Roald Dahl’s Welsh connections

Posted by
Annie Price, The Roald Dahl Museum
Posted on
12:00pm, 28th February
Roald Dahl and Alfhild outside their wendy house in Radyr, 1920

To celebrate St David's Day this Sunday 1 March, we’re taking a look at Roald Dahl’s memories and lasting ties with his birthplace, Wales.

Roald Dahl was born in Llandaff near Cardiff in 1916. He grew up in the Welsh countryside and quickly developed a strong interest in nature. Although Roald Dahl never permanently returned to live in Wales after his family left in 1927, his love for the countryside endured. In My Year, a diary he worked on in the final year of his life, Roald Dahl remarked, “I have never lived in a town or city in my life and I would hate to do so…” because, “I’m afraid that if you live in a town you don’t see any of these splendid sights.”  

For a few years the growing family lived quite comfortably, moving to a country house in Radyr in 1918 which, with its many acres of farm and woodland, was a perfect idyll for the children. However, following the deaths of Roald Dahl’s father and older sister in 1920, the family relocated to Cumberland Lodge in Llandaff, where Roald Dahl’s mother engaged a gardener called Jones. To the children, he quickly became known as “Joss Spivvis”. Roald Dahl in particular grew attached to this “short, broad-shouldered, middle-aged Welshman with a pale brown moustache,” as he later explained in More About Boy.  As he says, “everyone loved him, but I loved him most of all. I adored him, I worshipped him, and whenever I was not at school, I used to follow him around and watch him at his work and listen to him talk.” Joss would entertain the young Roald Dahl with tales of his childhood in the Rhondda Valley and, most excitingly, on Saturdays he would take him along to the Ninian Park Football Ground to see Cardiff City play. The two friends spent less time together after Roald Dahl went off to boarding school, but Joss was never far from his thoughts. Letter after letter sent home from school ends with: “Give my love to Jones.” 

Our knowledge of Roald Dahl’s early school days in Wales comes primarily from the memories he shares  in Boy. These stories include the infamous Great Mouse Plot. It remains unclear how much of this plot is fact and how much is fiction, but the story of Roald Dahl slipping a dead mouse into a jar of sweets in Mrs Pratchett’s sweetshop is as daring as any of the adventures of his fictitious heroes and heroines. Although Mrs Pratchett’s retribution was swift and unforgiving, it’s clear that Roald Dahl was very proud of this plot and knew the next generation of children would enjoy it just as much as he did.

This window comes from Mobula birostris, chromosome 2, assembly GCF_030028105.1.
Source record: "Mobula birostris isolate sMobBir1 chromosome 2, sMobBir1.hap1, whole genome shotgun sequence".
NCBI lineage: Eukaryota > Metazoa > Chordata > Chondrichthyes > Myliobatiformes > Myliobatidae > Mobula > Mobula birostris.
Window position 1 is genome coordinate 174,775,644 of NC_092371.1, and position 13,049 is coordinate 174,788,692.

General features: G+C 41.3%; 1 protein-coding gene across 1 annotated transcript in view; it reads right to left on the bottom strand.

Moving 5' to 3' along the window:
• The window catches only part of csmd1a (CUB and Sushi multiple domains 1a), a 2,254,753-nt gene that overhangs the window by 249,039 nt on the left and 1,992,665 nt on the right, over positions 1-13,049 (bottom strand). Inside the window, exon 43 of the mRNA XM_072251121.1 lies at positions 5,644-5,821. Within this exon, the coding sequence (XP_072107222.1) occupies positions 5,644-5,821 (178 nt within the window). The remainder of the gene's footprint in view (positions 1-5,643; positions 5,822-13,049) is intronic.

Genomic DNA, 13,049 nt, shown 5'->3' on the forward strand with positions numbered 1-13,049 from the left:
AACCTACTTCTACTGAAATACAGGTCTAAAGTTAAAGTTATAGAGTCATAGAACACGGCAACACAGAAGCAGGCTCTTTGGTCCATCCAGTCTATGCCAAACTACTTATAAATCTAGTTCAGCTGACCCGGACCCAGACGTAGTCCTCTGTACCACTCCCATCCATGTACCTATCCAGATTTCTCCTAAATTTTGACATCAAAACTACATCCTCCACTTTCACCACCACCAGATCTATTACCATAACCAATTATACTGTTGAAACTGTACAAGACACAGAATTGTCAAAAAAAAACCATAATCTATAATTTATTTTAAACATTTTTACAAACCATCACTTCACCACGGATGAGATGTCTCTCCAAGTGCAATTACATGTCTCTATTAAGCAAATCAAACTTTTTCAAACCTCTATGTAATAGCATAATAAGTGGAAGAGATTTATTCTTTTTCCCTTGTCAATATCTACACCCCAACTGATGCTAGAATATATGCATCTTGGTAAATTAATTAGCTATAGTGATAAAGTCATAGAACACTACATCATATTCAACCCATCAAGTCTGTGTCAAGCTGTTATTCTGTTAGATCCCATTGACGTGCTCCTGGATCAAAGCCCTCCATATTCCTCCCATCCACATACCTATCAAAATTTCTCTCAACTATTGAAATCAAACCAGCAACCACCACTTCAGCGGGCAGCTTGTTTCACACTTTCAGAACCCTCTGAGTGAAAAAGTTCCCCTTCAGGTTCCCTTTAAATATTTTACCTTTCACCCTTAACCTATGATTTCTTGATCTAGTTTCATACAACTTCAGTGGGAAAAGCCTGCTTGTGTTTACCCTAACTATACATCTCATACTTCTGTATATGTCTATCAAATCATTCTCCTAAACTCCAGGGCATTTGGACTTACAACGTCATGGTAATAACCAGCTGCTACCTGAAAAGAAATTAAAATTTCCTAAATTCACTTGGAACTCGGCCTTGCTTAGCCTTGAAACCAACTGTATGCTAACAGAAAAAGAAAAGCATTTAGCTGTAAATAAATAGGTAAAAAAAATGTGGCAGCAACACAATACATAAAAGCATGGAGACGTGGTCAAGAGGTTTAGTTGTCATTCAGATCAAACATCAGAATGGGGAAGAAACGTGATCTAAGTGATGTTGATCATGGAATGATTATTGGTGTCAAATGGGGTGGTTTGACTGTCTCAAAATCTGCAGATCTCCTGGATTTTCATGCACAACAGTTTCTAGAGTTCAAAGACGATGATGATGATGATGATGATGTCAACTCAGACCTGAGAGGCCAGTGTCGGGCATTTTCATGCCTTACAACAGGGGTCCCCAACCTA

At the age of nine Roald Dahl started boarding at St Peter’s in Weston-super-Mare but, as he explains in Boy, he suffered from dreadful homesickness. Before going to sleep he would  “draw an imaginary line from my bed to our house over in Wales. Never once did I go to sleep looking away from my family. It was a great comfort to do this.”

In 1927, while Roald Dahl was still at St Peter’s, the family left Cumberland Lodge and moved to Bexley in Kent – but this wasn’t the end of Roald Dahl’s time in Wales. Almost every Easter holiday was spent with his family at a house known as The Cabin in Tenby and it is evident that Roald Dahl considered this one of the highlights of the year. In a 1933 letter home, he wrote “an Easter holidays is hardly an Easter holidays without Tenby.” In My Year he also describes how he and his family “had donkey rides on the beach and long walks with the dogs along the top of the cliffs opposite Caldy Island...we hunted for winkles...and put them on bread and butter for tea…we adored Tenby,” he summarises.

Letters and postcards he wrote to friends and family as an adult show holidays in Tenby were a tradition Roald Dahl continued with his own children. While on holiday he is also known to have  visited Dylan Thomas’s writing shed in Laugharne - which may have inspired him to build his own Writing Hut, the place where he penned many of his most famous works, including The BFG and Matilda. Roald Dahl was also a great admirer of Dylan Thomas’s literary work. In an interview with Edna Edwards in 1970, Roald Dahl revealed he thought Dylan Thomas was “marvellous,” and hearing him read his own poetry was “the most beautiful thing you’ve ever heard.” Roald Dahl even included a poem by Dylan Thomas in Matilda. Miss Honey recites “In Country Sleep” as she and Matilda walk down the path to her cottage, after which Matilda whispers, “It’s like music,” and Miss Honey responds, “It is music.”

Wales probably had lots of different meanings for Roald Dahl: a rich and beautiful landscape, happy (and occasionally not so happy) childhood memories, idyllic holidays, friendships and writing inspiration.. So what does Roald Dahl mean to Wales today? After a campaign supported by readers of the South Wales Echo in 2002, the Oval Basin in Cardiff Bay was renamed Roald Dahl Plass, and in 2009 a blue plaque was unveiled on the site of Mrs Pratchett’s sweetshop in Llandaff. In addition, Roald Dahl is remembered at the re-constructed Norwegian Church in Cardiff, where he was baptised in 1916. And, of course, Roald Dahl is also remembered in Wales by all those who continue to read his books - which have also been translated into Welsh.